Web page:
South Africa is a land of great beauty, where sunrises bless the land with a golden glow, the winds blow ocean breezes inland, and animals roam freely about the reserves.
South Africa is known as the home of the Big 5 and remains a popular destination for safari goers, as well home to pristine coastlines that give visitors the chance to spot marine life like whales, dolphins, and seals. But among these familiar names are some of the strangest creatures you won’t catch anywhere else in the world.
- The Cape Pangolin, Smutsia temminckii
The Pangolin has been around for 40 million years and is also referred to as the scaly anteater due to its similar appearance. It is a nocturnal animal that usually lives in caves and tunnels, though it can also live in the grasslands and savannahs. The Pangolin’s body is covered with an armour of scales, these are incredibly sharp despite being made from the same substance as human hair. The most vulnerable spot is the soft belly, so when in danger the pangolin curls up into an almost impenetrable ball, putting those scales to good use as a defence. It has a toothless mouth but its long, sticky tongue makes it a deadly hunter against ants and other insects.
- Elephant Shrew, Sengis
Despite their similarities to a real shrew they are not of the family genus and this tiny, but adorable, insectivorous mammal is named after the elephant because of its very long ‘trunk-like’ nose. It has taken on the genus name of sengis from the Bantu (literally people) languages. They vary between 10 – 30 centimetres in size and have been likened to miniature ant-eaters, as these tiny predators hunt insects using scent. They can hop on their back legs and are found across various biomes in South Africa and Africa.
- Coelacanth, Latimeria chalumnae / Cœlacanthus
This marine species was once thought to be extinct, before being re-discovered off the coast of South Africa in 1938. It has been nicknamed ‘living fossil’ due to the previous assumption that it became extinct in the late Cretaceous period, 65 million years ago. Not pretty by any standard, the Coelacanth is assumed to have taken its present appearance around 400 million years ago as determined by fossils found. They feed only at night, and dwell in caves during daylight hours, allowing them to conserve energy by not struggling against the currents. Scientists assume that coelacanths can recognise others in their species (as Coelacanth’ have individual markings) by using a type of electric communication.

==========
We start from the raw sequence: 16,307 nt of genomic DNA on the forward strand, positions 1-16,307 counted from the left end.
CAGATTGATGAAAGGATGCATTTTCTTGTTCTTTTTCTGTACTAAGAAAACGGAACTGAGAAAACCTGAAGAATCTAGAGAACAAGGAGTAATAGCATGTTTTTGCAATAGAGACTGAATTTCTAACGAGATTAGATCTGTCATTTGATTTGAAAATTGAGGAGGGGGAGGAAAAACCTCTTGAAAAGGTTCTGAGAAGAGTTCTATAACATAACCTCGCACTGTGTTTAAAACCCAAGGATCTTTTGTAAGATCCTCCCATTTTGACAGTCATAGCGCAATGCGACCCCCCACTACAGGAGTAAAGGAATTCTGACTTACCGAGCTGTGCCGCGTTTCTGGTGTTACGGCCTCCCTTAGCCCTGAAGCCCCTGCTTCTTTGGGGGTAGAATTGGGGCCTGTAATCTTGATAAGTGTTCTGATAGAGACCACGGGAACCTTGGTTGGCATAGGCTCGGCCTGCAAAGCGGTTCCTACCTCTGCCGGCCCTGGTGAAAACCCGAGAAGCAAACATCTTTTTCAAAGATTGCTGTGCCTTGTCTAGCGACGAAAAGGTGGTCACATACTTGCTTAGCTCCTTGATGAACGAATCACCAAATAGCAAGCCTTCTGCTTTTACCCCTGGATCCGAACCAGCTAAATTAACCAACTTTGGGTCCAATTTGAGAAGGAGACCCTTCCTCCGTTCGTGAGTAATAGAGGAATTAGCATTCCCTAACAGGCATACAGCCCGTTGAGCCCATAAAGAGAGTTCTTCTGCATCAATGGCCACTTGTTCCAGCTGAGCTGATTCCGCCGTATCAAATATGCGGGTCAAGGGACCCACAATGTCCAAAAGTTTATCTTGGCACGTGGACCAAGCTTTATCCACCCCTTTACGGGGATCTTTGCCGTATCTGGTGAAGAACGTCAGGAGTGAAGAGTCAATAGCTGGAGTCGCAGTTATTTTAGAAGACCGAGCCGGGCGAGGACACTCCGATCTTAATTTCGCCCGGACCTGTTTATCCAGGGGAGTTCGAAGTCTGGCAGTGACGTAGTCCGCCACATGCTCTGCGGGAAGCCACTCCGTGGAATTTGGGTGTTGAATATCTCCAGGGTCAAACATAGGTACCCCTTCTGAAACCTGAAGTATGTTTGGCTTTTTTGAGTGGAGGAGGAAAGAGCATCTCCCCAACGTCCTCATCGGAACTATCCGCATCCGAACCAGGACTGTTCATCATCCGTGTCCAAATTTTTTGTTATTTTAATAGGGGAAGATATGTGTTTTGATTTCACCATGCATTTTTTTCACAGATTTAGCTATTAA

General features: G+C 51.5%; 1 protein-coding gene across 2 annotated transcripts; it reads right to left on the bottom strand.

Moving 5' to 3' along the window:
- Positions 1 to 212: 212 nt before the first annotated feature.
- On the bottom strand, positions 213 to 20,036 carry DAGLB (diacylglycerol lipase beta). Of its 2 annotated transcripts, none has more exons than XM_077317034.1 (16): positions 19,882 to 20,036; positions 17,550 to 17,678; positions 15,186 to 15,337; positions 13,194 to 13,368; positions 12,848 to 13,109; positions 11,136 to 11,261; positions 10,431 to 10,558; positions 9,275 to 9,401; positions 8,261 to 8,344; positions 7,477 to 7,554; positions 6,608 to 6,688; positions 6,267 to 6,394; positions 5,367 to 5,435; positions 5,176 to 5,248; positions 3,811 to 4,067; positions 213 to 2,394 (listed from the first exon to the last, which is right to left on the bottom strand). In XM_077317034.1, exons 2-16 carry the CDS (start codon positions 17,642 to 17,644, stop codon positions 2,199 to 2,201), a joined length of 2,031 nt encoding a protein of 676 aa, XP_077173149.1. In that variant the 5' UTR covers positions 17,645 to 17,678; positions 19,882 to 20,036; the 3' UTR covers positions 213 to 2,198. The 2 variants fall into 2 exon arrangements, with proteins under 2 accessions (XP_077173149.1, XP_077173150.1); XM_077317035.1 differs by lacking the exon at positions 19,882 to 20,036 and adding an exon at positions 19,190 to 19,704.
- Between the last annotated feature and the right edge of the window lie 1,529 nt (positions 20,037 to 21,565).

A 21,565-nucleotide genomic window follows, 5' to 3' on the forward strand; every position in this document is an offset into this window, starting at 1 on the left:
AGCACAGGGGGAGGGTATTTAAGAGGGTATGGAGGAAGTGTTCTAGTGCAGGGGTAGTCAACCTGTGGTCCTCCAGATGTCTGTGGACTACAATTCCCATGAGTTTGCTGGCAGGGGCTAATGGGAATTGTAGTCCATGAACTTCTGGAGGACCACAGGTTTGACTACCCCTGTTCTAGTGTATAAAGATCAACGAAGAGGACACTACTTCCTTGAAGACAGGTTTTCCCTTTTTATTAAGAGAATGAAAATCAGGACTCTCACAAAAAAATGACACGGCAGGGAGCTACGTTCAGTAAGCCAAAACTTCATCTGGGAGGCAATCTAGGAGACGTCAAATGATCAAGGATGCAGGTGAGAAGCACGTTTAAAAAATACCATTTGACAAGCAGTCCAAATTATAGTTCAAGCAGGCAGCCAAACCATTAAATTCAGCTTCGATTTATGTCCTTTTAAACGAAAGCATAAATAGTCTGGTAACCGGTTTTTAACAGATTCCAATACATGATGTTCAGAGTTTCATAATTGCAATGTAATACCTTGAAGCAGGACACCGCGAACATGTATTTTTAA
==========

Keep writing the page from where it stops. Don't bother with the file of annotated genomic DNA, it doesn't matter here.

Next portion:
- The Ogre–faced spider, Deinopis
This incredible arachnid has a long, thin body and legs, and a face that bears an uncanny resemblance to a baboon or ogre, with large eyes and a prominent chelicerae (lower jaw). They have a rather sophisticated way of catching prey – using a similar method to fishermen– they spin a net, and wait until their prey approaches before throwing their net over their victim. The victim is ensnared and then the spider descends to bite and paralyse the helpless insect. They then either eat their prey at once, or hang it upside down to devour later at their leisure. The spider spins a new net each time they hunt.
- Bat-eared Fox, Otocyon megalotis
The Bat-eared Fox is an incredibly cute mammal with tawny fur, a pointed face and large black ears which sets it apart from others within the Vulpis family. Their diet consists mainly of termites, (again an unusual trait as they are within the canid family), but when these can’t be found they also eat spiders, moths, and very rarely small birds, mammals and reptiles. They are commonly found in grasslands and savannahs, and live in self-dug burrows. They have a unique role-reversal with their young, as once the females have bred and lactated their offspring, the males then step in and protect, groom, defend, and carry their offspring when moving between dens.
About the Author: Roseanna McBain is the writer for TravelGround, and loves learning about the fascinating wildlife, cultures, and biomes within South Africa.
Image sources: The African giant shrew. By Joey Makalintal (Creative Commons) – http://en.wikipedia.org/wiki/File:Rhynchocyon_petersi_from_side.jpg
Ogre-faced spider. By Robert Whyte www.arachne.org.au (Flickr) – http://www.flickr.com/photos/21021373@N04/3935649569
A Tree Pangolin by Valerius Tygart (Creative Commons) – http://en.wikipedia.org/wiki/File:Tree_Pangolin.JPG
The bat-eared fox. By Dave Pullig (Flickr) – http://www.flickr.com/photos/41061319@N00/4093378067/